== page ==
I have to admit, I’ve never LOVED to network. I used to find the whole thing a little outside of my comfort zone, in fact. Maybe because I’m an introvert. Maybe because I’m not great at sharing my achievements with others. I’d much prefer to do the listening.
Having made networking a conscious part of my life over the past few years though, has had me see it in a brand new light.
The benefits of getting out there and telling your story to a random stranger, far outweigh the discomfort, and doing so has taught me skills I once thought I could never acquire. “I’m not that type of person”, I would say.
So here are 6 ways to overcome your fear of networking, getting through without the unnecessary stress. You might feel like you’re just getting by the first few times, but wait. You’ll see a vast improvement soon.
Networking is a learnt skill. So it’s ok to study and practice like you would before an interview.
This is the perfect time to figure out what your elevator pitch is. What do you stand for? What’s your overarching belief about your industry? Is there anything that you want to change about how things are done in your line of work? Also think about what you’re passionate about. And what you want to achieve within your career.
People love talking about themselves too, and a great way to build rapport is to show a genuine interest in others. So arm yourself with a list of questions you’d like answered by people you know will be there who inspire you.
One of my pet hates about networking events is that some people act like they’re about to end the conversation with you any second and find someone new to talk to. Looking around the room, you’ll often see people glancing away from the person they’re standing with, and I think that sucks!
Make sure you don’t make the people you talk to, feel that way. Engage in a conversation, fully. Be present to what the person is talking about. Don’t cut in with unrelated questions, because you’ve been so caught up in preparing the next question that you hadn’t even listened to what they were saying.
When you feel your mind or your gaze wandering, gently bring yourself back to who is in front of you, and treat them in a way that you would wish to be treated. Practice being curiously engaged in each word that they say. It will make you a much better listener, and people are attracted to that.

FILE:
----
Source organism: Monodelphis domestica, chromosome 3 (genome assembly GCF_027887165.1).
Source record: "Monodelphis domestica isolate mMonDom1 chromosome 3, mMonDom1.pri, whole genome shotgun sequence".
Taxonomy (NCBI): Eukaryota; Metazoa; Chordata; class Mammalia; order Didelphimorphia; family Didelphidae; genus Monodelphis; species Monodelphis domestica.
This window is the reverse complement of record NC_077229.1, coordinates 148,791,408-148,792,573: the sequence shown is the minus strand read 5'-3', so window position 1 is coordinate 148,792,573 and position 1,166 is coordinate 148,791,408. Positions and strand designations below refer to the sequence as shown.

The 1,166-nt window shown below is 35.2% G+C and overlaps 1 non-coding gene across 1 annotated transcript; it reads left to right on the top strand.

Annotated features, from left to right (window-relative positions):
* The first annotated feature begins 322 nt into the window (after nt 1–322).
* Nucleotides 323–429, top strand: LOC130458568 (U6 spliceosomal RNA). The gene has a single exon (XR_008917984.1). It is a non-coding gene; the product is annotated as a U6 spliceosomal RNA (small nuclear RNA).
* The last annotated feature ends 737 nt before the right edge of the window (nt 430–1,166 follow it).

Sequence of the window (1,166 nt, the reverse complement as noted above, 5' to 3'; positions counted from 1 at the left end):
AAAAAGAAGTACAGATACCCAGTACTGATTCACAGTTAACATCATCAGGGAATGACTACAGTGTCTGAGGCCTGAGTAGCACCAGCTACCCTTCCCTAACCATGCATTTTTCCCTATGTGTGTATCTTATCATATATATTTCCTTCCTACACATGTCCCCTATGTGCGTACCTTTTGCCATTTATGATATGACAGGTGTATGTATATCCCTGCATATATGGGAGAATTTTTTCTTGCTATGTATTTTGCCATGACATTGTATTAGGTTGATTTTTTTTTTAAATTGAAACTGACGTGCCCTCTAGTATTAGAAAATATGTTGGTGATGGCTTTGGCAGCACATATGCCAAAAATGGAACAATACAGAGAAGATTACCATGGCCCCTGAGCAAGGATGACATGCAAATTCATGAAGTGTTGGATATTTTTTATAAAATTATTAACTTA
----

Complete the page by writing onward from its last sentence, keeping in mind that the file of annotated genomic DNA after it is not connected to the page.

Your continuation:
All the old rules that your mother used to tell you, stand in networking circles.
Don’t cross your arms, or else you will come off as unapproachable. Turn your body towards the person that you are talking to, so that they don’t feel like you are trying to escape the conversation. It’s rude to be fumbling around with your phone whilst someone is talking to you.
Sounds obvious, but needs to be said.
And, smile! People will more likely want to talk to you if you portray a happy disposition. You’ll also have a better time if you smile, because believe it or not smiling actually makes you happier.
Walking into a room alone can be daunting. So take off that edge by walking in with your work colleague.
Only warning is, don’t allow this to mean that you won’t mingle. Your colleague is only there as a mental safety net. Only use in case of emergency. Otherwise you should be on your own!
Start the evening by approaching someone with a familiar face or somebody that you knew once upon a time.
He or she will introduce you to the group that they’re standing with, and you’ll be able to use your usual charm from there, to ask questions,
Many people believe that in order to network, they need to be loud, funny, talk a lot and be a natural ‘shmoozer’.
If you are more shy and reserved, ‘faking’ your personality will not only seem odd to you, but will more than likely feel off to others.
Be proud of who you are, and true to that.
For authenticity bonus points, tell people you meet that you’re a little nervous. People appreciate honesty and sincerity, and you will probably hear that the person you’re talking to is feeling similar emotions and fears!